Programming skills (was: Teaching kids about computers...)
ard at p850ug1.demon.co.uk
Sun Nov 25 17:33:03 CST 2007
> Date: Sat, 24 Nov 2007 23:54:44 +0000 (GMT)
> From: ard at p850ug1.demon.co.uk (Tony Duell)
> Subject: Re: Teaching kids about computers...
> >> Tools are developed to make a job easier and do it better; in my opinion taking
> >> advantage of those tools and doing things "the easy way" makes you more
> >> professional, not less.
> >I would agree, but...
> >1) Being able ot use the tools, however proficiently, does not
> >necessarily equate with being able to design/make those tools.
> Why do my recent posts seem to generate such odd responses...
> Or is it just me?
I shall refrain from commenting :-)
> Why the "but"? Did I imply anything of the sort? Did I say that a
> carpenter should know how to make an electric saw or even repair
> it when it would be a more efficient use of his time and skills to just
> take it to a shop or buy a new one?
I would not consider anyone to be a competant machinist if they couldn't
grind their own lathe tools. In fact just about every book i have on
metalwork, amateur angineering, clockmaking, etc. points out that many
specialised tools do have to be made in the workshop.
> >When you're prodcuing something, of course you use all the applicable
> >tools. When you're leaning about things, you have to do things 'by hand'
> >to understand them (and example of this, from another context, is that
> >photography couses used to insist that the students used cameras with
> >manaul focuessing and exposure cotnrol, so they could learn what said
> >adjustments meant, even though if you were being paid to take photographs
> >you would _probably_ welcome some automation).
> >In fact I will go further and say that the true professionals not only use the right
> >tools, but also fully understnad how those tools work and behave, because that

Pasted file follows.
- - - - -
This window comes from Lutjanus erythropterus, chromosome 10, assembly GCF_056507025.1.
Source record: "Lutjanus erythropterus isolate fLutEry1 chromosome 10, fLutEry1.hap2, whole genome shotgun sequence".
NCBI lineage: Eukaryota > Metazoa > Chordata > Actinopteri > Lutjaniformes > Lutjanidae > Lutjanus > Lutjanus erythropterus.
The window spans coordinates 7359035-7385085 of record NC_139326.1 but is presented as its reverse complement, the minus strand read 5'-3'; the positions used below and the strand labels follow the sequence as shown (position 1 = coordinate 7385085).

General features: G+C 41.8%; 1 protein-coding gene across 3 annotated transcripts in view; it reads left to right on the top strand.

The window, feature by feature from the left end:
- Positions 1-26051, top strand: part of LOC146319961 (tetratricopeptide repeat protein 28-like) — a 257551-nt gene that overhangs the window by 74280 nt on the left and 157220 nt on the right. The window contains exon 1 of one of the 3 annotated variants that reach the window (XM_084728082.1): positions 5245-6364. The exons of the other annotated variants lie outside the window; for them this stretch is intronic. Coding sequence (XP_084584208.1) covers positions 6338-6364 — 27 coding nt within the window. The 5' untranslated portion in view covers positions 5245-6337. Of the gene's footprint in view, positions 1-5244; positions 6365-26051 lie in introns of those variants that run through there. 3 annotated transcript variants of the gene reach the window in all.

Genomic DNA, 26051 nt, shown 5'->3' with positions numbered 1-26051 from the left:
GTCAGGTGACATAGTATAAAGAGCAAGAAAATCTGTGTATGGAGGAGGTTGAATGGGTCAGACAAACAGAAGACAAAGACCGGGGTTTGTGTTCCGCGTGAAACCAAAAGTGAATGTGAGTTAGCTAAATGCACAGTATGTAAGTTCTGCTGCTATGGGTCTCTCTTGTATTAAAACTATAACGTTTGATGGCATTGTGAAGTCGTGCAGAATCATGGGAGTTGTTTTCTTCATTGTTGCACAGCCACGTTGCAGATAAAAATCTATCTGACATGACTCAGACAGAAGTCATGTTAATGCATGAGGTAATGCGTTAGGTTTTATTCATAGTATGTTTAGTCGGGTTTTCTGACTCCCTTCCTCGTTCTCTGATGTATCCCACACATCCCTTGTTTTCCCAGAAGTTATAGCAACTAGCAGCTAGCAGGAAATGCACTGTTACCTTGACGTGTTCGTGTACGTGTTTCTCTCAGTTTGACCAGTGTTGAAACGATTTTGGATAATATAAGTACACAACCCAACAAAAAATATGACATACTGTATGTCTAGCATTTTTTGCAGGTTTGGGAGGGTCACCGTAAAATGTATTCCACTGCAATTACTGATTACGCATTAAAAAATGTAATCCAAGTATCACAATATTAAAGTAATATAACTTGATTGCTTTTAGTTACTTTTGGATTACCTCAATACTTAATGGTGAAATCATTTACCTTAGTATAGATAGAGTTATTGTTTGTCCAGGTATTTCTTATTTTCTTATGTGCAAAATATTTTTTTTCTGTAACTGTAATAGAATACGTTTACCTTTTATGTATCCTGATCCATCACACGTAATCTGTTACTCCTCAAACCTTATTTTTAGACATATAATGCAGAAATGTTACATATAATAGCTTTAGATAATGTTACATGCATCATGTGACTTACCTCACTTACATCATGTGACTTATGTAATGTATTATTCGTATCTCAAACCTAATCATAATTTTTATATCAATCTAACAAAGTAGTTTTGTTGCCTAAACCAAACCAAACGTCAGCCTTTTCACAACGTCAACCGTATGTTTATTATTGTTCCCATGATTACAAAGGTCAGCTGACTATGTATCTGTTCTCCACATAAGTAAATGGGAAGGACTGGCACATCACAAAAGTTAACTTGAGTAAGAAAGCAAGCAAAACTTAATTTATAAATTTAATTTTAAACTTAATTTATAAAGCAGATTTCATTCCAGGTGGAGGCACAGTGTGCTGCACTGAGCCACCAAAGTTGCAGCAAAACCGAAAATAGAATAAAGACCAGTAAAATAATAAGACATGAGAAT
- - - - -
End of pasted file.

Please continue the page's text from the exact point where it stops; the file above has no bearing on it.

> >way they can use them more effectvely.
> I kind of thought that being "proficient," i.e. "having an advanced degree of
> competence" in their use of tools expressed the same sentiment.
> Of course as a professional you should know what those camera adjustments
> mean and do, but you don't necessarily have to know *how* they work unless
While I wouldn't expect a professional photographer to know, say, the
exact operation of the 3 escapements in a pre-war Contax II shutter (!),
there is rather more to knowing what a shutter pseed control does than
'it varies the exposure time'. I can think of serveral instances where
knwoing rather more about the shutter operation is essntial, e.g. flash
work with a focal plane shutter, and more interestingly how the shutter
design can distort the image of moving objects.
> you're interested or plan to go into camera design or repair, or expect to have
> to repair it in the middle of nowhere; "how they behave" is not at all the same
> as "how they work."
_I_ find it easier to know how something will behave if I know how it
really works. The latter is based on a few simple physical principles
most of the tiem, so it's not something I am going to mis-rememeber at a
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